Have you ever wondered why one cat food is named chicken dinner and some is named chicken cat food?
It’s based on standards set forth by the American Association of Feed Control Officials (AAFCO). You’ve probably heard of them because they’re mentioned on every pet food label in a statement of nutritional adequacy. But AAFCO doesn’t just set forth guidelines for nutritional profiles in pet food; they also outline labeling guidelines that the manufacturers are to follow. Those labeling guidelines include how the product is named.
If a cat food is named “chicken for cats” or “tuna cat food,” at least 95% of the product must be the named protein, not counting added water and other condiments. If you count added water, 70% of the product must be the protein in the name.
If there are two ingredients listed on the cat food name, such as “salmon and chicken cat food,” the two ingredients combined must be 95% of the total weight of the product, not counting water. The first ingredient must be the one there is more of by weight, so a cat food can’t be mostly chicken and be named “salmon and chicken cat food.”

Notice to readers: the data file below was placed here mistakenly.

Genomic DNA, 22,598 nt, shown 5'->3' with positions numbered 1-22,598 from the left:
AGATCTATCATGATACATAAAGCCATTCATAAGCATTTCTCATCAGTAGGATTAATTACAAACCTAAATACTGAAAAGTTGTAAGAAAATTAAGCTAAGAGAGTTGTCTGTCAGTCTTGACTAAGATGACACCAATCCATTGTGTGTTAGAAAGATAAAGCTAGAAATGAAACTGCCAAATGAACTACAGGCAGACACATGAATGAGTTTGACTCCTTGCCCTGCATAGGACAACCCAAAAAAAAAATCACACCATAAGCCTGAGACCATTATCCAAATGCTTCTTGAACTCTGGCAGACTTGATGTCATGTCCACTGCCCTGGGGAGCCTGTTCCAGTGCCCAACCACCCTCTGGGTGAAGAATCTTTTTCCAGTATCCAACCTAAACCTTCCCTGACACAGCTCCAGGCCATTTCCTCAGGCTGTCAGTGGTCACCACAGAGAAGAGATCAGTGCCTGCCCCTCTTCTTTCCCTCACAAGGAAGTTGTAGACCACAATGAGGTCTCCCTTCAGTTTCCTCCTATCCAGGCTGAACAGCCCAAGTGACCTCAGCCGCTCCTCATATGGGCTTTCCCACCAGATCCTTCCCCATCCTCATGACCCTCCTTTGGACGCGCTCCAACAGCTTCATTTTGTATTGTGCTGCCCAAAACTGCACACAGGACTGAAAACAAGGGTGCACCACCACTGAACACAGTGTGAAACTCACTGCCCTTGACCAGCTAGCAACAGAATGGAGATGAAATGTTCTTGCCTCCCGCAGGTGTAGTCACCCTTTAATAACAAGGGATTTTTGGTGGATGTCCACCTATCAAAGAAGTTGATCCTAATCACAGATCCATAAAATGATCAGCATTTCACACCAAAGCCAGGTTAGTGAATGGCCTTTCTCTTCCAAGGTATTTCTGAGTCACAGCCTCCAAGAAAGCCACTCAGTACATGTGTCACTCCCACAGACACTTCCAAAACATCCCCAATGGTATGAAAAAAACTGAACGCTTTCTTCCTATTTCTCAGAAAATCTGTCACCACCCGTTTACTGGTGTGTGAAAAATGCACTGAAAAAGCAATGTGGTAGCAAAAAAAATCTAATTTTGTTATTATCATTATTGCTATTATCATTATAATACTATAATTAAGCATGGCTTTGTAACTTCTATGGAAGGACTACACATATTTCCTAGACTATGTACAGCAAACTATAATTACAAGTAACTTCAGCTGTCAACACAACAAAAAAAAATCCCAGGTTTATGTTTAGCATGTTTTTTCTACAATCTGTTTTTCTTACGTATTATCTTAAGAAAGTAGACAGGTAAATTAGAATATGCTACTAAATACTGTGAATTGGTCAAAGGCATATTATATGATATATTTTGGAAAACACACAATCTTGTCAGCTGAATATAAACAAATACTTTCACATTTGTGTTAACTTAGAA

Cat Dinner or Entree
If the ingredient in the product name is at least 25% of the weight of the product (not counting water for processing) but less than 95%, the name of the product has to include a qualifying descriptive term, like “dinner,” “platter,” “entree,” “formula,” or “entree.” If you count added water, the named ingredient must be 10% of the product. This means that “tuna formula for cats” only needs to include 10% tuna.
This highlights why it’s important to read the label of any cat food you buy. A product named “chicken dinner” could contain more fish than chicken and still be within AAFCO guidelines. The product name isn’t necessarily a good guideline to helping you know what’s actually inside the can or the bag.
If the product has two ingredients in its name, such as “chicken and rabbit entree,” those two ingredients need to comprise 25% of the product’s weight (excepting water weight). The second ingredient mentioned must be at lest 3% of the product.
With an Ingredient
If a product uses the word “with” in the product name, such as “cat food with tuna,” the ingredient is only required to be 3% of the product by weight.
Take a few extra minutes when you’re buying your cat food to read your cat food label carefully to be sure you know what your kitty is eating. It can help avoid surprises later.
Reference and further reading:
FDA, Pet Food Labels – General
US Government Publishing Office, Electronic Code of Federal Regulations, Title 21, Chapter 1, Subchapter E, Part 501 – Animal Food Labeling
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